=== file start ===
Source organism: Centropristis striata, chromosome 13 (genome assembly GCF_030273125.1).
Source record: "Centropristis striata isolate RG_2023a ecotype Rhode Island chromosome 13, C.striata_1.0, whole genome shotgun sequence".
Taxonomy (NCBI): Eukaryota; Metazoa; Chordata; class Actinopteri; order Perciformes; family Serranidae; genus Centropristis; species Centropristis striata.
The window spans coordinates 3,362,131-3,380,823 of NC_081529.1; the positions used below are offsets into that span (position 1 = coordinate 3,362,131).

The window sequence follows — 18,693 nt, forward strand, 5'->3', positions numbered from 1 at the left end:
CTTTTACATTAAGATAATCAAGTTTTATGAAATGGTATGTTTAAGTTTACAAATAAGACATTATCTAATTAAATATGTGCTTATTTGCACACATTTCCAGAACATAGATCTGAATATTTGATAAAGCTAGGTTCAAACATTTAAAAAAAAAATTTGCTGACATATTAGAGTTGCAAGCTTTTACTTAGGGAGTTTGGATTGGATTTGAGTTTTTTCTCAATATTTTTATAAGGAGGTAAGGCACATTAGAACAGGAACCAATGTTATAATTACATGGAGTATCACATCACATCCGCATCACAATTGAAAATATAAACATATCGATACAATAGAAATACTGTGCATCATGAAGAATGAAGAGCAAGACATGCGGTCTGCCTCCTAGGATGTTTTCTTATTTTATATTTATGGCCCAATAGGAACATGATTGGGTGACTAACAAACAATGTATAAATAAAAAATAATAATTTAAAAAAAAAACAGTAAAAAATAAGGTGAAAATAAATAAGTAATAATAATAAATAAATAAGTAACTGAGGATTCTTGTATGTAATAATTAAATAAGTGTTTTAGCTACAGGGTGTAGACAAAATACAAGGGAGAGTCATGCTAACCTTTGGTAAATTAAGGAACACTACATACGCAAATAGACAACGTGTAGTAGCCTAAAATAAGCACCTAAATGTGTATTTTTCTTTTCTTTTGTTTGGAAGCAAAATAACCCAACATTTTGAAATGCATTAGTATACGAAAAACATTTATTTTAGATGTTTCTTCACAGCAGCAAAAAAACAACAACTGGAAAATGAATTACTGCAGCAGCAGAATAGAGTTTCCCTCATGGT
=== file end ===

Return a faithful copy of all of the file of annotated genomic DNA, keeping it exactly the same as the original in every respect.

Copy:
Source organism: Centropristis striata, chromosome 13 (genome assembly GCF_030273125.1).
Source record: "Centropristis striata isolate RG_2023a ecotype Rhode Island chromosome 13, C.striata_1.0, whole genome shotgun sequence".
Taxonomy (NCBI): Eukaryota; Metazoa; Chordata; class Actinopteri; order Perciformes; family Serranidae; genus Centropristis; species Centropristis striata.
The window spans coordinates 3,362,131-3,380,823 of NC_081529.1; the positions used below are offsets into that span (position 1 = coordinate 3,362,131).

The window sequence follows — 18,693 nt, forward strand, 5'->3', positions numbered from 1 at the left end:
CTTTTACATTAAGATAATCAAGTTTTATGAAATGGTATGTTTAAGTTTACAAATAAGACATTATCTAATTAAATATGTGCTTATTTGCACACATTTCCAGAACATAGATCTGAATATTTGATAAAGCTAGGTTCAAACATTTAAAAAAAAAATTTGCTGACATATTAGAGTTGCAAGCTTTTACTTAGGGAGTTTGGATTGGATTTGAGTTTTTTCTCAATATTTTTATAAGGAGGTAAGGCACATTAGAACAGGAACCAATGTTATAATTACATGGAGTATCACATCACATCCGCATCACAATTGAAAATATAAACATATCGATACAATAGAAATACTGTGCATCATGAAGAATGAAGAGCAAGACATGCGGTCTGCCTCCTAGGATGTTTTCTTATTTTATATTTATGGCCCAATAGGAACATGATTGGGTGACTAACAAACAATGTATAAATAAAAAATAATAATTTAAAAAAAAAACAGTAAAAAATAAGGTGAAAATAAATAAGTAATAATAATAAATAAATAAGTAACTGAGGATTCTTGTATGTAATAATTAAATAAGTGTTTTAGCTACAGGGTGTAGACAAAATACAAGGGAGAGTCATGCTAACCTTTGGTAAATTAAGGAACACTACATACGCAAATAGACAACGTGTAGTAGCCTAAAATAAGCACCTAAATGTGTATTTTTCTTTTCTTTTGTTTGGAAGCAAAATAACCCAACATTTTGAAATGCATTAGTATACGAAAAACATTTATTTTAGATGTTTCTTCACAGCAGCAAAAAAACAACAACTGGAAAATGAATTACTGCAGCAGCAGAATAGAGTTTCCCTCATGGT